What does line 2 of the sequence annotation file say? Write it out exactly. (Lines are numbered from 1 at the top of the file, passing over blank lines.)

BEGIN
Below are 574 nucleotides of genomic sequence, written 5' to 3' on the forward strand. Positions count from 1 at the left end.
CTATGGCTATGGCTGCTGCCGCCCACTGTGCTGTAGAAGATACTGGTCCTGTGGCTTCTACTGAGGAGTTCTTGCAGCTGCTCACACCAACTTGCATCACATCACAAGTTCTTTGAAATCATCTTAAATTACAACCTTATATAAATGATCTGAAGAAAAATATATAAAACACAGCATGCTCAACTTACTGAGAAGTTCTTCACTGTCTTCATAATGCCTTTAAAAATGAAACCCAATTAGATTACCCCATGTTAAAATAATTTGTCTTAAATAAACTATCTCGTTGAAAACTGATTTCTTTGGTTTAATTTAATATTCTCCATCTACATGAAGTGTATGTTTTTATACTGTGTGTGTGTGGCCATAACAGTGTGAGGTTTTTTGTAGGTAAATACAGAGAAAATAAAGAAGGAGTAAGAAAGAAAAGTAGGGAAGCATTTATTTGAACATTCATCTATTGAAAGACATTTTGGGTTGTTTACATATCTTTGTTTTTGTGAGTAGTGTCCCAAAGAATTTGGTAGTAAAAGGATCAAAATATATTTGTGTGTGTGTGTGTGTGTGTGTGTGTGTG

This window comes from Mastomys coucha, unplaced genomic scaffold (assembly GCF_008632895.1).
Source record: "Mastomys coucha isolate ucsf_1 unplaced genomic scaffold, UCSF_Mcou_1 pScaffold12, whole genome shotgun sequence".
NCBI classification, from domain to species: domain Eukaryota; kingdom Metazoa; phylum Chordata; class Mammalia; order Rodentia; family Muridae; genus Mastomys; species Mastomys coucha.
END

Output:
CTATGGCTATGGCTGCTGCCGCCCACTGTGCTGTAGAAGATACTGGTCCTGTGGCTTCTACTGAGGAGTTCTTGCAGCTGCTCACACCAACTTGCATCACATCACAAGTTCTTTGAAATCATCTTAAATTACAACCTTATATAAATGATCTGAAGAAAAATATATAAAACACAGCATGCTCAACTTACTGAGAAGTTCTTCACTGTCTTCATAATGCCTTTAAAAATGAAACCCAATTAGATTACCCCATGTTAAAATAATTTGTCTTAAATAAACTATCTCGTTGAAAACTGATTTCTTTGGTTTAATTTAATATTCTCCATCTACATGAAGTGTATGTTTTTATACTGTGTGTGTGTGGCCATAACAGTGTGAGGTTTTTTGTAGGTAAATACAGAGAAAATAAAGAAGGAGTAAGAAAGAAAAGTAGGGAAGCATTTATTTGAACATTCATCTATTGAAAGACATTTTGGGTTGTTTACATATCTTTGTTTTTGTGAGTAGTGTCCCAAAGAATTTGGTAGTAAAAGGATCAAAATATATTTGTGTGTGTGTGTGTGTGTGTGTGTGTGTG